My dad says the sun don’t shine on the same dog’s ass every day. He says if you ain’t the lead dog the scenery never changes. If you can’t run with the big dogs then stay on the porch.
My dad says my daughters are so skinny he can’t see their shadows. He says they have to jump around in the shower to get wet. He said the same thing to me, when I was as skinny as they were, when I was as new to this world.
On hundred degree days my dad says “It might get warm later.” When the storm is bending the trees sideways he says we might get some wind. When we have fished for ten hours and the humidity has seeped into us and we have not eaten since rising at 4 that morning, he says he might be a little tired.
“I’ll knock knots on your head faster than you can rub them,” my father says, but what he really means is that he misses me. I tell him not to make me whip his ass, and he says for me to bring two lunches because it will take me all day. Of course we mean none of this. We’ve just, in the way of men, fallen out of the language of love, and reverted to sayings that keep us from confessing what we feel.
So I call him an old man and he says getting old is better than the alternative. When I am having a bad day he says it still beats getting poked in the eye with a sharp stick. He says the worst day living is better than the best day dying.
He says he loves my daughters like a hot pig loves cold mud. Like a June bug loves a porch light. Like a tornado loves a trailer park, and when I make fun of him he says for me to shut my pie-hole, which makes me wonder why it’s so hard for men to talk to one another without hiding behind the illusions of anger and indifference, without the pretense of violence.
“It’s amazing to me,” my father says, taking me to the airport, where I will fly back home and not see him again for several years, “how much smarter my father became the older I got.”
“I’ve yet to experience that,” I tell him, and he says the thing about knocking knots on my head. At the airport he hugs me hard enough to hurt. He says he hopes he doesn’t forget what I look like.
When my dad tells my daughters to stay in school, he means he wants them to find a future. When he says for them to look both ways before crossing the street, it’s because he knows danger can come out of nowhere. When my first daughter was born he drove me to the hospital. I did not know at the time how having her would help me understand him. As we stood looking through the wired glass at her sleeping, I heard him say all babies were ugly, but I knew upon seeing her how she would swim through me, how I would hold her in my hands as if to shield her from all the ways the world could hurt. I imagined her mouth like a little bird, wanting.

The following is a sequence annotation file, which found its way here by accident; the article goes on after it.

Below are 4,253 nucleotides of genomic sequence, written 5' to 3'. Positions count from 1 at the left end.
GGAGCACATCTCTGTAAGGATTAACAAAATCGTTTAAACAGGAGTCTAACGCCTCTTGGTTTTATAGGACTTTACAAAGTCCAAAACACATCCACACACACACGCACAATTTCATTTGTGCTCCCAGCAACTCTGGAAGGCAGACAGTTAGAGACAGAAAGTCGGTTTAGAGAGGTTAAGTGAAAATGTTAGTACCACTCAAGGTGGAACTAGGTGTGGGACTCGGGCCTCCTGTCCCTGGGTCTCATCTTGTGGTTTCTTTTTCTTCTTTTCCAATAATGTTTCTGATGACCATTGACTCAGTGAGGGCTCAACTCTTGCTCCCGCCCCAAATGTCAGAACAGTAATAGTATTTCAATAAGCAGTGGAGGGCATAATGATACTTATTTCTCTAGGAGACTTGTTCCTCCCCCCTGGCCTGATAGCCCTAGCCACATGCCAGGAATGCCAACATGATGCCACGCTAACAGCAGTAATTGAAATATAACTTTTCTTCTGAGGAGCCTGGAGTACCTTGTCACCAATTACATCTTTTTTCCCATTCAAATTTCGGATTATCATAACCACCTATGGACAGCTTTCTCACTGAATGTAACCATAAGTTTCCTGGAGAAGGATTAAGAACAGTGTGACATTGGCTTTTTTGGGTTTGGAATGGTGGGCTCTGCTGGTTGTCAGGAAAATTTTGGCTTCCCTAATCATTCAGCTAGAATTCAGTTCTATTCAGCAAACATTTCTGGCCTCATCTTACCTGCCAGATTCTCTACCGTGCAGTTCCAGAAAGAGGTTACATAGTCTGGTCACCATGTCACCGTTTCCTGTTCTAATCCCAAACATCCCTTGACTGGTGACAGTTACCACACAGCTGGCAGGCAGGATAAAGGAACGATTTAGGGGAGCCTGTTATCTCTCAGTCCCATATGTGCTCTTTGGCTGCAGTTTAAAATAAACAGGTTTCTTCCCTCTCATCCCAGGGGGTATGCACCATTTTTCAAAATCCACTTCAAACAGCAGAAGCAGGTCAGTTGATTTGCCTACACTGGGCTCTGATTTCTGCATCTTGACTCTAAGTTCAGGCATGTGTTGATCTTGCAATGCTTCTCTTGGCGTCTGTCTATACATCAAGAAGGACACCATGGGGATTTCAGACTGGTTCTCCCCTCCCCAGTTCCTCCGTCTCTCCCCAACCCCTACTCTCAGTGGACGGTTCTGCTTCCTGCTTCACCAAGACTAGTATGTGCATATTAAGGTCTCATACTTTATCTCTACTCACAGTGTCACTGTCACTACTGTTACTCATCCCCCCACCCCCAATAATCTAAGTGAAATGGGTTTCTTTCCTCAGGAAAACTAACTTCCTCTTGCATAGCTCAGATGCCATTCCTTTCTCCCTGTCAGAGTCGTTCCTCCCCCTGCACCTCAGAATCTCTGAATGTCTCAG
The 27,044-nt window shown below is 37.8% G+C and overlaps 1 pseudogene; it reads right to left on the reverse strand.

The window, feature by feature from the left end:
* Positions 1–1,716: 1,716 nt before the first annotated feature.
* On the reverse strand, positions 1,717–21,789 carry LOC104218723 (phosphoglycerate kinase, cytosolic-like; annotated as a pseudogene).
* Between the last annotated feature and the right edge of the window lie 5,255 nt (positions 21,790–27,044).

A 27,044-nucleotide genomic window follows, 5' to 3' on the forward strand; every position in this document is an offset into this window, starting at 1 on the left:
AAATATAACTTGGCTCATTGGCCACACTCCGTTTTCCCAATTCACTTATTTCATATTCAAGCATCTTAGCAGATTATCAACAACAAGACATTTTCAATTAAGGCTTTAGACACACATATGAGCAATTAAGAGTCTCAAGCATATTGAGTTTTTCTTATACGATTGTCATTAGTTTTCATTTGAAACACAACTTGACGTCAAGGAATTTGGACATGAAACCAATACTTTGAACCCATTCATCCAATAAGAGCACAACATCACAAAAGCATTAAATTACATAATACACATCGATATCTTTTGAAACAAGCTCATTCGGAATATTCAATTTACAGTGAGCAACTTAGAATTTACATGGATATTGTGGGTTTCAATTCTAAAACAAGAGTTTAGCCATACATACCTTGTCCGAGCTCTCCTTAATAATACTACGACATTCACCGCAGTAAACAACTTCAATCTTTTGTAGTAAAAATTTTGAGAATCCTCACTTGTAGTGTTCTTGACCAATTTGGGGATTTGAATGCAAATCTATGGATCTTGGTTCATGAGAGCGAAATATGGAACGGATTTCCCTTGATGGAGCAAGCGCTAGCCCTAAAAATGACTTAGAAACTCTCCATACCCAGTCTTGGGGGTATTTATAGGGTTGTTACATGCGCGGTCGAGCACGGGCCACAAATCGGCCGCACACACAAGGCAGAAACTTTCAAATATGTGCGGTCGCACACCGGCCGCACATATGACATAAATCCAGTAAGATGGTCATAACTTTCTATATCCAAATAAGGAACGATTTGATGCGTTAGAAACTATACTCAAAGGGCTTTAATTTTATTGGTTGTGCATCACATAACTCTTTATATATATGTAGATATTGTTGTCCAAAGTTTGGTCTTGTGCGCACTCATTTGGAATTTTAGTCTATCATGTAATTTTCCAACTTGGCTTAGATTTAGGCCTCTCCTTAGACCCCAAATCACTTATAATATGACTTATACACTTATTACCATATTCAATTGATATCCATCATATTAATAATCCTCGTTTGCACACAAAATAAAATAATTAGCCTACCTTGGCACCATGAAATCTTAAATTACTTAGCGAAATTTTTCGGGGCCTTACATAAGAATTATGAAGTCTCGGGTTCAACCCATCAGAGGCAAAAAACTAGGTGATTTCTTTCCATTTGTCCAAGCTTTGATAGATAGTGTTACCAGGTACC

Watching my daughters grow skyward I’ve come to understand I don’t have all the words I need. In a lifetime talking to other men I have invested in understatement. We lace our words with the violence and indifference that seem second nature to those of us with hair on our chests, but I’d say it’s only because we know how often words cannot carry what we feel. The day his father died he said only “He’s gone,” as if there weren’t any phrases that could contain all the words he never got to say.
We were sitting in the cab of his truck. Inside the house his sisters were wailing. He looked out the window as he told me about the two pups his father had just gotten, how they howled when no one came to feed them. He said it hurt worse than having knots knocked on your head, than being poked in the eye with a sharp stick. It hadn’t yet occurred to me that what I said was less important than how I said it, so I said nothing.
My dad’s in his 70s now. He takes a nap every afternoon. He has diabetes and walks an hour each morning so he won’t die until he’s ready. My dad says he isn’t ready. He says they’ll have to drag him kicking and screaming. My dad says he held his father’s hand while he died. He says for me to hold his.
We asked Paul to give us a peek into the creation of this piece.
When I started this essay I had no idea what it was about. I had been running over some of my father’s favorite sayings and thinking there was something there—something about language, about love, about the way men talk to one another, even father and son. I started listing some of his sayings, and the essay came out of that. The ending hit me in the way the best endings do—a little surprise, a little sting, a big sadness.
Paul Crenshaw is the author of the essay collections This One Will Hurt You, published by The Ohio State University Press, and This We’ll Defend, from the University of North Carolina Press. Other work has appeared in Best American Essays, Best American Nonrequired Reading, The Pushcart Prize, Oxford American, Glimmer Train, and Tin House. Follow him on Twitter @PaulCrenstorm
Essay first published in Hobart Pulp
Image by W.S. Coda on Unsplash